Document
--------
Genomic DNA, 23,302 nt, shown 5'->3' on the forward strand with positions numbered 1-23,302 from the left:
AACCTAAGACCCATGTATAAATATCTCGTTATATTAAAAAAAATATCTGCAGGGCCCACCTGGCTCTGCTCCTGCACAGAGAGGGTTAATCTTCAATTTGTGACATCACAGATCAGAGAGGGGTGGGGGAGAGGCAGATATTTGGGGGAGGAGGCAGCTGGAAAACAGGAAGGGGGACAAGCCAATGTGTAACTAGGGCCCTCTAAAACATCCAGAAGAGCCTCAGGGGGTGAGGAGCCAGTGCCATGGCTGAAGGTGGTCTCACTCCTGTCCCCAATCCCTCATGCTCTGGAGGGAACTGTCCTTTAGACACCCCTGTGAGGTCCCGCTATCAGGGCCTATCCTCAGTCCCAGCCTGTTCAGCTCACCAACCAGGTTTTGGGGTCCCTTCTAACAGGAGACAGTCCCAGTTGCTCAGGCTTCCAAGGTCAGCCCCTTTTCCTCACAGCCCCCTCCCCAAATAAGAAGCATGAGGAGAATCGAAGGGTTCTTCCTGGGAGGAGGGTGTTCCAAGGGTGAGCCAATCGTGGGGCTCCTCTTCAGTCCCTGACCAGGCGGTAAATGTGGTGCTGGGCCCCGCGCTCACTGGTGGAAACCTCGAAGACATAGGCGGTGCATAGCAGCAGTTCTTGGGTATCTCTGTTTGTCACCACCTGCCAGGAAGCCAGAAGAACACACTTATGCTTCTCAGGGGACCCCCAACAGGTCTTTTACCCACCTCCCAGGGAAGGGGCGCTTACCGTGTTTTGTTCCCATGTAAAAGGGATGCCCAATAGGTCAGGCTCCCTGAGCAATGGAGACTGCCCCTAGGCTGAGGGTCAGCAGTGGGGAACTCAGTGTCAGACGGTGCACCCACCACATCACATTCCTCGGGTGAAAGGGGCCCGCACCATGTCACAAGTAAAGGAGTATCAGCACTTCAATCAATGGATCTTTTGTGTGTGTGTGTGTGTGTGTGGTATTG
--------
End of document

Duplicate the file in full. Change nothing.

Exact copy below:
Genomic DNA, 23,302 nt, shown 5'->3' on the forward strand with positions numbered 1-23,302 from the left:
AACCTAAGACCCATGTATAAATATCTCGTTATATTAAAAAAAATATCTGCAGGGCCCACCTGGCTCTGCTCCTGCACAGAGAGGGTTAATCTTCAATTTGTGACATCACAGATCAGAGAGGGGTGGGGGAGAGGCAGATATTTGGGGGAGGAGGCAGCTGGAAAACAGGAAGGGGGACAAGCCAATGTGTAACTAGGGCCCTCTAAAACATCCAGAAGAGCCTCAGGGGGTGAGGAGCCAGTGCCATGGCTGAAGGTGGTCTCACTCCTGTCCCCAATCCCTCATGCTCTGGAGGGAACTGTCCTTTAGACACCCCTGTGAGGTCCCGCTATCAGGGCCTATCCTCAGTCCCAGCCTGTTCAGCTCACCAACCAGGTTTTGGGGTCCCTTCTAACAGGAGACAGTCCCAGTTGCTCAGGCTTCCAAGGTCAGCCCCTTTTCCTCACAGCCCCCTCCCCAAATAAGAAGCATGAGGAGAATCGAAGGGTTCTTCCTGGGAGGAGGGTGTTCCAAGGGTGAGCCAATCGTGGGGCTCCTCTTCAGTCCCTGACCAGGCGGTAAATGTGGTGCTGGGCCCCGCGCTCACTGGTGGAAACCTCGAAGACATAGGCGGTGCATAGCAGCAGTTCTTGGGTATCTCTGTTTGTCACCACCTGCCAGGAAGCCAGAAGAACACACTTATGCTTCTCAGGGGACCCCCAACAGGTCTTTTACCCACCTCCCAGGGAAGGGGCGCTTACCGTGTTTTGTTCCCATGTAAAAGGGATGCCCAATAGGTCAGGCTCCCTGAGCAATGGAGACTGCCCCTAGGCTGAGGGTCAGCAGTGGGGAACTCAGTGTCAGACGGTGCACCCACCACATCACATTCCTCGGGTGAAAGGGGCCCGCACCATGTCACAAGTAAAGGAGTATCAGCACTTCAATCAATGGATCTTTTGTGTGTGTGTGTGTGTGTGTGGTATTG